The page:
View: Social security has to be a whole lot more than writing cheques for beneficiaries

Economy


The government is preparing a new code on social security, as part of its mammoth overhaul of the country’s labour laws to condense them into four codes. The codes on occupational safety and wages have come to light and are more amalgamation of extant laws than articulation of new principles to suit emerging reality.

The code on social security offers a chance for fresh thinking. Should the code cover only the organised sector workers or those who toil in the unorganised sector, too? If the latter, why not extend the coverage to all of society? In reality, selective coverage will be meaningless. Every citizen should be eligible for social security, for social security to yield meaningful social cohesion and dignity.

No Aping the West
The conventional notion of social security is that the government would make periodic payments to look after people in their old age, ill-health/disability and indigence. This idea should itself change. Social security should conceptually change from writing a cheque for the beneficiary to institutional arrangements to care for beneficiaries, including by enabling them to look after themselves, to alarge extent.

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The write-a-cheque model of social security is a legacy from the rich world at the optimal phase of its demographic transition, when the working population was numerous enough and earning enough to generate the taxes to pay for the care of those not working. This model is ill-suited for less well-off India with growing life expectancy, increasing urbanisation and resultant migration, in a context of radical shifts in the nature of production and of work.

Urbanisation radically changes society’s requirements. Housing for all, for example, has different meanings under a static ratio of urban-torural folk and under a progressive shift to urbanisation, with people migrating from village to town.

Someone might have a home in the village, but needs a place to stay in the city where he goes to work. Housing for all will not meet this requirement. What an urbanising society needs is a plentiful supply of affordable rental accommodation.

Similarly, social security under urbanisation will be different from social society in a static society. For example, should the beneficiary unit be the family or the individual? What is considered a family in a traditional society could be spatially distributed in an urbanising society, dependent parents staying back in the village while the earning members work in different cities. Social security would have to target the individual rather than the family.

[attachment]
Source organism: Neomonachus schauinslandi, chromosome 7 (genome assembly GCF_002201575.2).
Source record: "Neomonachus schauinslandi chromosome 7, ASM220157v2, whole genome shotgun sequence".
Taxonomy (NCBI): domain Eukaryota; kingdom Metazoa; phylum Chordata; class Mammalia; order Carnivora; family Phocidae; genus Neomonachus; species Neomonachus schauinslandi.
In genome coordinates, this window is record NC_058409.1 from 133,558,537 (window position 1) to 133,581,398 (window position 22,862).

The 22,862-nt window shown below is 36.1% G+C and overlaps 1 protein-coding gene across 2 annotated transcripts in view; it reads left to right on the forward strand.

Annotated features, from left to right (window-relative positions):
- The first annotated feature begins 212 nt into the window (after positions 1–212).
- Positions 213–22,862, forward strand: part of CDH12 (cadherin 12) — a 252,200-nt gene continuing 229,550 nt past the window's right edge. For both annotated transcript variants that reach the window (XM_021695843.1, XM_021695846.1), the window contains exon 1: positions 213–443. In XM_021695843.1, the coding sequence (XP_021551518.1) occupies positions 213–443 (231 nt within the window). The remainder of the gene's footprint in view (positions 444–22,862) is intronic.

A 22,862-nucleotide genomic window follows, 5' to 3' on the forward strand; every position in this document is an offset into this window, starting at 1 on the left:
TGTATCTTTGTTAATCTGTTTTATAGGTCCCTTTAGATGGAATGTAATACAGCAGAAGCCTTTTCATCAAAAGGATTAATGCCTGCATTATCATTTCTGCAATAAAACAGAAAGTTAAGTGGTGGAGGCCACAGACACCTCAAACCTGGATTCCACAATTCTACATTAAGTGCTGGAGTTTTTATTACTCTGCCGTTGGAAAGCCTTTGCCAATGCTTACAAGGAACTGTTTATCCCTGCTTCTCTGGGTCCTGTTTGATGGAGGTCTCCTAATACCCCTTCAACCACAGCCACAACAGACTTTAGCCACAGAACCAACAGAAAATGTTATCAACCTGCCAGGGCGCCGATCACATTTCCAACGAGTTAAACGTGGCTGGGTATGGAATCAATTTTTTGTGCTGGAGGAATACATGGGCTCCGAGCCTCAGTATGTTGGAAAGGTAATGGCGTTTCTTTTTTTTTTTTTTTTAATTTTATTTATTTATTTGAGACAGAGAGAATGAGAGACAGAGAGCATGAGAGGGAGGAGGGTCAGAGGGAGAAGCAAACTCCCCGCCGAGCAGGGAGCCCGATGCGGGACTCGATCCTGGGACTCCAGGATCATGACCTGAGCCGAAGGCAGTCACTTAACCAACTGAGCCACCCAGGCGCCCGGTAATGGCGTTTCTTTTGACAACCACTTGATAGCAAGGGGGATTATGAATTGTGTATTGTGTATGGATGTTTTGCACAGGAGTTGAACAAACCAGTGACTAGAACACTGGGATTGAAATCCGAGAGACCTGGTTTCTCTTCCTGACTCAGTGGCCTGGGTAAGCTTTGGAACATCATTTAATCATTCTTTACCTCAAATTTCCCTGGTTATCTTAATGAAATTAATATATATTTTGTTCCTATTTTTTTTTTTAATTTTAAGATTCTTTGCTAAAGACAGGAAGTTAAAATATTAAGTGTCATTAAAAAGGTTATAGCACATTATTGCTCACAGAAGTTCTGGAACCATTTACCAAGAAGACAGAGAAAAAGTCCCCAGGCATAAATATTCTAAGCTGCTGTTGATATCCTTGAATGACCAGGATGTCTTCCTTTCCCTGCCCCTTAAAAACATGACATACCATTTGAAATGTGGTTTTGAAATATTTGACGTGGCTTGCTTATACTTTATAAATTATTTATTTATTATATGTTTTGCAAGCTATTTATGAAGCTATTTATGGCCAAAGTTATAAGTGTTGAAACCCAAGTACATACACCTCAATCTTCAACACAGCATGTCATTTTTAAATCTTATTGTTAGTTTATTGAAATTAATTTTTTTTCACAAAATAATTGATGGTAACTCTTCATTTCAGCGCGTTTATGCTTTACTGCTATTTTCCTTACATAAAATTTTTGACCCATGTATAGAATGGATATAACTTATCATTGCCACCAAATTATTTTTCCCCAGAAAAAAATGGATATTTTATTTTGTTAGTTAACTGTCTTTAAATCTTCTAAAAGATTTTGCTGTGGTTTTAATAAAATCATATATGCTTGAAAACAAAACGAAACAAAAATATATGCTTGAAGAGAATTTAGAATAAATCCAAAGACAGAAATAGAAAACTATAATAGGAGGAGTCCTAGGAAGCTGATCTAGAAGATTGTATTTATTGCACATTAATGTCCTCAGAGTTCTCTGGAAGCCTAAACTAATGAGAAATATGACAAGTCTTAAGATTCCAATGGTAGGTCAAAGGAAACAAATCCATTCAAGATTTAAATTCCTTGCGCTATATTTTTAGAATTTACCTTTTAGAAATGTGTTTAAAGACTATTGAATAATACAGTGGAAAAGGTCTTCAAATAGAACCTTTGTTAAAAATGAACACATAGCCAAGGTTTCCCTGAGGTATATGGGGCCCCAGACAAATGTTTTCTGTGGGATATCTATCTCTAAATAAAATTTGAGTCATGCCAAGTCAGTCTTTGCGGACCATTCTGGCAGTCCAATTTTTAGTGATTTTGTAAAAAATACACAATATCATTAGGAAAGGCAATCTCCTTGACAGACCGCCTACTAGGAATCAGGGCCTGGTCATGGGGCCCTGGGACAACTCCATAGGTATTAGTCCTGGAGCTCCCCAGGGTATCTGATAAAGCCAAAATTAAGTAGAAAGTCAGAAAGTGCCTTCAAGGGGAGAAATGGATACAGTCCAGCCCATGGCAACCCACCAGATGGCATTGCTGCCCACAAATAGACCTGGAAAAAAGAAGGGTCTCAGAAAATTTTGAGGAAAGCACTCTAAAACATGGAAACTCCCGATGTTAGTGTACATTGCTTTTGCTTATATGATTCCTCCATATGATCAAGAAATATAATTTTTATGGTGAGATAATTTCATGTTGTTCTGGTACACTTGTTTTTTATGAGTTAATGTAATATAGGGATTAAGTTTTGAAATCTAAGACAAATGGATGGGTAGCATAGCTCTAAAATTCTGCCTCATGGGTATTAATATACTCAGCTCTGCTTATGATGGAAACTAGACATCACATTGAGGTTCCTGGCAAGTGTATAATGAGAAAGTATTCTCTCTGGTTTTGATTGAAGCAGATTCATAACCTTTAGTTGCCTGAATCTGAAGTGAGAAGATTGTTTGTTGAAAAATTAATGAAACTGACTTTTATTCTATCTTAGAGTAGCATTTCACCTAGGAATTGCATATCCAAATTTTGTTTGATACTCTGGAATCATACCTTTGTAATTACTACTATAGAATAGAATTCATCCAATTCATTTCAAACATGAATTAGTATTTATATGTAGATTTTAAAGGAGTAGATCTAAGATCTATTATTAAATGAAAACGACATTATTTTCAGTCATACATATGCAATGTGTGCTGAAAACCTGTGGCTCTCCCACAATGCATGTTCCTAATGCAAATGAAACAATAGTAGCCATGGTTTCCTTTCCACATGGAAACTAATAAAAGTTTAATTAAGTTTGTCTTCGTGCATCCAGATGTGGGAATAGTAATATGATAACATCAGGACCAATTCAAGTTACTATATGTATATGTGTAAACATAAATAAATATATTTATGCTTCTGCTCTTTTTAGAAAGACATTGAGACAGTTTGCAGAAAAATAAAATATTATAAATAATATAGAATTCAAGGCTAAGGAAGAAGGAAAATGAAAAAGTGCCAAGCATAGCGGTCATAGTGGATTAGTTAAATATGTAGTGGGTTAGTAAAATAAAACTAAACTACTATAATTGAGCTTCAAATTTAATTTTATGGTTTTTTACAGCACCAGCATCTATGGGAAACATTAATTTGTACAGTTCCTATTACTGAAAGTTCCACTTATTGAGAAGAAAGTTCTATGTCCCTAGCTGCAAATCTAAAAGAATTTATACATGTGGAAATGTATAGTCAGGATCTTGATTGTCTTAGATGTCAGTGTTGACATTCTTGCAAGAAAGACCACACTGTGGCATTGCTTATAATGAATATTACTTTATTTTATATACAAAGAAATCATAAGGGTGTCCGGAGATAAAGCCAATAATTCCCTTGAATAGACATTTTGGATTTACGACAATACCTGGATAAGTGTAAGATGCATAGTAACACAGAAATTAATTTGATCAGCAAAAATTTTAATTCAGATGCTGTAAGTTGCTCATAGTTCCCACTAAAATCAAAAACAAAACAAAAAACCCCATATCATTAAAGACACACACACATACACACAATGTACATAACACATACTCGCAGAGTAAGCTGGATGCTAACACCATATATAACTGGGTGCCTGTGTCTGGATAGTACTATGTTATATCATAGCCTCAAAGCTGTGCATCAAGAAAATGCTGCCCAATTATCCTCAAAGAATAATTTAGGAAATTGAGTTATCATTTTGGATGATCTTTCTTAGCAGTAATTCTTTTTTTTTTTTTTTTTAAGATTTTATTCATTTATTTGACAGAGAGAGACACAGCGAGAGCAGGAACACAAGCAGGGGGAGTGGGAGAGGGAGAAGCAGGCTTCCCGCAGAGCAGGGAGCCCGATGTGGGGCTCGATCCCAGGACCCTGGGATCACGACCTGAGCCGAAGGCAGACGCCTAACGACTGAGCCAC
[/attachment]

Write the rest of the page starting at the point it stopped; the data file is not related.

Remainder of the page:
How to pay for social security for the entire population is a big question. But how much is to be paid for would depend on how social security is conceptualised. Who are the elderly, and what are they capable of ? If anyone who crosses the age of 60 is seen as a doddering dependent incapable of doing anything productive or earning anything, the social security bill would be an order of magnitude larger than if those over 60 are recognised as people capable of contributing to society but on a flexible schedule and at varying levels of intensity of work during their hours of work. Old people’s homes are probably ill-suited for anyone but invalids.

Ideally, elders and younger families should live together in close proximity in a framework of community living. Elders could take care of preschoolers and schoolkids after school hours.

They could tutor them in math and science, recount folklore and myths that constitute tradition and provide emergency response in case of accidents. In return, young members of the community could take care of the seniors in various ways, running errands, as companions and emergency responders.

Tap Seniors’ Capability

Teenagers could accumulate social work points for the voluntary work they do in looking after the elderly who are housebound, and these pointscould count towards college admissions or their own eligibility for volunteer service when they need it. Social security should keep the accounts.

Work is changing, with technology liberating many kinds of work from geographic location, rendering some others redundant and yet others amenable to being divided up into bits to be performed by independent so-called gig workers. Retired schoolteachers in India could help teenagers struggling with their homework in South Africa or North Carolina. A software engineer in Kolkata could collaborate with his former classmate in Salem to deliver a tool outsourced by a Bengaluru-based company.

Social security should include worker retraining, not just unemployment allowance. It should help/mandate gig workers buy insurance and save for old age, perhaps by automatically deducting a fraction of the payments received into their bank accounts into insurance/pension accounts, say, in the National Pension System. Social security should help elders deploy their skills to match the demand anywhere in the world.

Comprehensive healthcare and a quality education system would plug into social security, improving worklife earnings and enhancing the earning capacity of the next generation. It would be useful to rethink social security in holistic, if unconventional, terms.



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